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Title: Oil agglomeration and pelletizing

Abstract

Although the normal cleaning of ultrafine coal sizes (generally below 0.5 millimeter) is by various froth flotation techniques, there are many situations where inferior results are obtained. These occur particularly where the coal has poor floatability characteristics and/or contains excessive amounts of extremely fine sizes (minus 0.075 millimeter) of clay minerals. To overcome these situations, other methods of cleaning have been devised. These methods are: the treatment of slimes on Deister tables; the use of compund water-only cyclones; and the use of oil agglomeration. Oil agglomeration holds considerable promise, and a great deal of work in recent years has been directed toward improving its capabilities. It is based upon the natural affinity of hydrophobic coal particles to various types of oil, such as kerosene or diesel oil, leaving the hydrophilic material, such as shales and clay, in the water untouched by the oil. With proper stirring in an agitator and under controlled conditions, the coal collects with the oil into an amalgam, flakes, or into spheres or pellets that are dewatered over screens into a low ash, low moisture, product. The process appears to effectively clean ultra-fine coal slurry, and to produce relativey low moisture pellets at relatively low cost.more » One of the secrets is the adding of the oil in an emulsified or homogenized form, causing much greater spreading of the oil on the coal surfaces. Various processes are described briefly.« less

Authors:
Publication Date:
OSTI Identifier:
6459150
Alternate Identifier(s):
OSTI ID: 6459150
Resource Type:
Journal Article
Journal Name:
World Coal; (United States)
Additional Journal Information:
Journal Volume: 5:2
Country of Publication:
United States
Language:
English
Subject:
01 COAL, LIGNITE, AND PEAT; COAL FINES; AGGLOMERATION; CLEANING; PELLETIZING; COAL PREPARATION; DIESEL FUELS; COMMINUTION; FABRICATION; MOLDING 013000* -- Coal, Lignite, & Peat-- Transport, Handling, & Storage

Citation Formats

Zimmerman, R.E. Oil agglomeration and pelletizing. United States: N. p., 1979. Web.
Zimmerman, R.E. Oil agglomeration and pelletizing. United States.
Zimmerman, R.E. Thu . "Oil agglomeration and pelletizing". United States.
@article{osti_6459150,
title = {Oil agglomeration and pelletizing},
author = {Zimmerman, R.E.},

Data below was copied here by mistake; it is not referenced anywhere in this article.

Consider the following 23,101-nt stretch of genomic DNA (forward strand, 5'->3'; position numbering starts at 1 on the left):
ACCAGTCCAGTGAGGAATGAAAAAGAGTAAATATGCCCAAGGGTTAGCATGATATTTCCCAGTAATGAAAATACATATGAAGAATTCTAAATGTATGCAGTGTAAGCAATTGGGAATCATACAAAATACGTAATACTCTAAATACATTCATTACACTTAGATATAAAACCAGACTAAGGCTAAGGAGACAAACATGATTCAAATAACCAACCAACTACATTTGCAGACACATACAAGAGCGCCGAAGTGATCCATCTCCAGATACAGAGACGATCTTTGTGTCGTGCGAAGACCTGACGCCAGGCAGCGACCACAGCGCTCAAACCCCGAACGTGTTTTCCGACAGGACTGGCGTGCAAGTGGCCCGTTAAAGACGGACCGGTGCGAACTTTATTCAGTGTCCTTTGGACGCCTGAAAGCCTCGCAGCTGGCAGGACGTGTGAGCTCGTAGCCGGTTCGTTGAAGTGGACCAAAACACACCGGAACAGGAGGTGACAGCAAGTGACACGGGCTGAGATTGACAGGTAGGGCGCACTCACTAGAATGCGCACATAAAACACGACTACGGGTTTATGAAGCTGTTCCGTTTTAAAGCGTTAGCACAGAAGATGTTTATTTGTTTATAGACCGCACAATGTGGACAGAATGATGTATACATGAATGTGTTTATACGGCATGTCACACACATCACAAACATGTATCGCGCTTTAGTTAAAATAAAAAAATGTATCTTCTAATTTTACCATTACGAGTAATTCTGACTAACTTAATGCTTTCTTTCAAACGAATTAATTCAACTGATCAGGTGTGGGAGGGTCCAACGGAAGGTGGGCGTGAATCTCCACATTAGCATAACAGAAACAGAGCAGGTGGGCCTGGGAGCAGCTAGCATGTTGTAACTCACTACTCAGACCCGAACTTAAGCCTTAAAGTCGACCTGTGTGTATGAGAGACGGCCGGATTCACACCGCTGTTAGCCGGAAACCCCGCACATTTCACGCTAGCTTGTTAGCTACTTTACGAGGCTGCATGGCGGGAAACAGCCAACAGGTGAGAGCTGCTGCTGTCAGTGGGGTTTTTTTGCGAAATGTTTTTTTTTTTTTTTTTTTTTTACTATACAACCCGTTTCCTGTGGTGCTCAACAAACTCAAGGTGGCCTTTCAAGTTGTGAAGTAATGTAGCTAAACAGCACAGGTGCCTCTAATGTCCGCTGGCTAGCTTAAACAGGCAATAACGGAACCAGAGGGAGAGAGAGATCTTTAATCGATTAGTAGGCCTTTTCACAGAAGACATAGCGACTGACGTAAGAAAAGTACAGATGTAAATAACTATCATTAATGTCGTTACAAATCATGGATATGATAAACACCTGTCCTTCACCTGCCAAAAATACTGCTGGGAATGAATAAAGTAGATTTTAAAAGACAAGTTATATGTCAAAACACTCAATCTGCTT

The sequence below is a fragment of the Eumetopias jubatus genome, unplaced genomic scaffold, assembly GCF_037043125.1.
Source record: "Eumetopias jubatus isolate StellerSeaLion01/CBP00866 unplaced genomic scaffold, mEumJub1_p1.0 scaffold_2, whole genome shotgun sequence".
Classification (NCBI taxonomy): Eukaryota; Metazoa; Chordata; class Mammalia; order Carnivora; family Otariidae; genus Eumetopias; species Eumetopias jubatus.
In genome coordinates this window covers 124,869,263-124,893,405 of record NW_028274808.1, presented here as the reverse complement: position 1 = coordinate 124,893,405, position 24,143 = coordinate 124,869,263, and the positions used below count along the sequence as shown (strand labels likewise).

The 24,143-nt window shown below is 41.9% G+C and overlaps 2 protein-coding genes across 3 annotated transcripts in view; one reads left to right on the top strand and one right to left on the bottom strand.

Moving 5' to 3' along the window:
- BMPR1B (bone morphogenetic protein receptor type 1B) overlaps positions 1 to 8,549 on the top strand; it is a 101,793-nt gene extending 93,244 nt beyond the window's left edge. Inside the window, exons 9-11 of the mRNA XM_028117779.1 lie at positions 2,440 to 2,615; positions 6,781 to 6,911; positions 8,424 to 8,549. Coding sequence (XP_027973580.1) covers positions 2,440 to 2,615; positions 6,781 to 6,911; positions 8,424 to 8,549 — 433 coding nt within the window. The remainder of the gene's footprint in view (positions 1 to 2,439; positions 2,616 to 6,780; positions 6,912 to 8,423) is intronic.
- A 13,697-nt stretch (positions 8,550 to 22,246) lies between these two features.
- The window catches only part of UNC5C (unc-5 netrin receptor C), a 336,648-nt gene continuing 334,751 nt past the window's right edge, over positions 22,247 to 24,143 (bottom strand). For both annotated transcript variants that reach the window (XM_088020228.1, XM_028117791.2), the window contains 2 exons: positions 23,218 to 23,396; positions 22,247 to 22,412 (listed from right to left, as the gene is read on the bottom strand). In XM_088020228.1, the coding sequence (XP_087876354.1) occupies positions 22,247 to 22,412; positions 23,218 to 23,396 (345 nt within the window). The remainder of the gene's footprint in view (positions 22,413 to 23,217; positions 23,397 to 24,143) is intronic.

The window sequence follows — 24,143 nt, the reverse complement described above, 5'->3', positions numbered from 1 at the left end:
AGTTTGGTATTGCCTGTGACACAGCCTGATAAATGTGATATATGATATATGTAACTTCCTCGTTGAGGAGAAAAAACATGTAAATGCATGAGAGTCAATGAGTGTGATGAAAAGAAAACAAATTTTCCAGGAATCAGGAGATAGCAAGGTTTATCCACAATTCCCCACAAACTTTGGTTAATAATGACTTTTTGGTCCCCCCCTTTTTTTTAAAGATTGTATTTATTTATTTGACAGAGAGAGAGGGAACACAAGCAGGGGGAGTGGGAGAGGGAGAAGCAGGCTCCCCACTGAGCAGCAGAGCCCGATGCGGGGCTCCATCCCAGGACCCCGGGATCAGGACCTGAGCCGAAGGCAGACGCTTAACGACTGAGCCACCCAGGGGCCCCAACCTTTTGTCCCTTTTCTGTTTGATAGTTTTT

abstractNote = {Although the normal cleaning of ultrafine coal sizes (generally below 0.5 millimeter) is by various froth flotation techniques, there are many situations where inferior results are obtained. These occur particularly where the coal has poor floatability characteristics and/or contains excessive amounts of extremely fine sizes (minus 0.075 millimeter) of clay minerals. To overcome these situations, other methods of cleaning have been devised. These methods are: the treatment of slimes on Deister tables; the use of compund water-only cyclones; and the use of oil agglomeration. Oil agglomeration holds considerable promise, and a great deal of work in recent years has been directed toward improving its capabilities. It is based upon the natural affinity of hydrophobic coal particles to various types of oil, such as kerosene or diesel oil, leaving the hydrophilic material, such as shales and clay, in the water untouched by the oil. With proper stirring in an agitator and under controlled conditions, the coal collects with the oil into an amalgam, flakes, or into spheres or pellets that are dewatered over screens into a low ash, low moisture, product. The process appears to effectively clean ultra-fine coal slurry, and to produce relativey low moisture pellets at relatively low cost. One of the secrets is the adding of the oil in an emulsified or homogenized form, causing much greater spreading of the oil on the coal surfaces. Various processes are described briefly.},
doi = {},
journal = {World Coal; (United States)},
number = ,
volume = 5:2,
place = {United States},
year = {1979},
month = {2}
}